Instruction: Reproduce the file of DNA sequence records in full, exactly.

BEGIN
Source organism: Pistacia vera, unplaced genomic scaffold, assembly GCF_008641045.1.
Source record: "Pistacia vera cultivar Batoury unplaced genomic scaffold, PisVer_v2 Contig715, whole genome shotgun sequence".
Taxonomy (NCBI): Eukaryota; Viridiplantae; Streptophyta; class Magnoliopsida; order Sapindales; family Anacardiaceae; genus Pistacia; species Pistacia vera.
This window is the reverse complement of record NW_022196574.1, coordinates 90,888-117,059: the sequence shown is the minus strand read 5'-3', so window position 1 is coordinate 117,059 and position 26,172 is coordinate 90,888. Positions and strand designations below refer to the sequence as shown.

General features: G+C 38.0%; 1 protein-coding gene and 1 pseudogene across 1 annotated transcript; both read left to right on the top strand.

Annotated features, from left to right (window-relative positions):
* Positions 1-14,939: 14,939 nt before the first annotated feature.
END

Source organism: Pistacia vera, unplaced genomic scaffold, assembly GCF_008641045.1.
Source record: "Pistacia vera cultivar Batoury unplaced genomic scaffold, PisVer_v2 Contig715, whole genome shotgun sequence".
Taxonomy (NCBI): Eukaryota; Viridiplantae; Streptophyta; class Magnoliopsida; order Sapindales; family Anacardiaceae; genus Pistacia; species Pistacia vera.
This window is the reverse complement of record NW_022196574.1, coordinates 90,888-117,059: the sequence shown is the minus strand read 5'-3', so window position 1 is coordinate 117,059 and position 26,172 is coordinate 90,888. Positions and strand designations below refer to the sequence as shown.

General features: G+C 38.0%; 1 protein-coding gene and 1 pseudogene across 1 annotated transcript; both read left to right on the top strand.

Annotated features, from left to right (window-relative positions):
* Positions 1-14,939: 14,939 nt before the first annotated feature.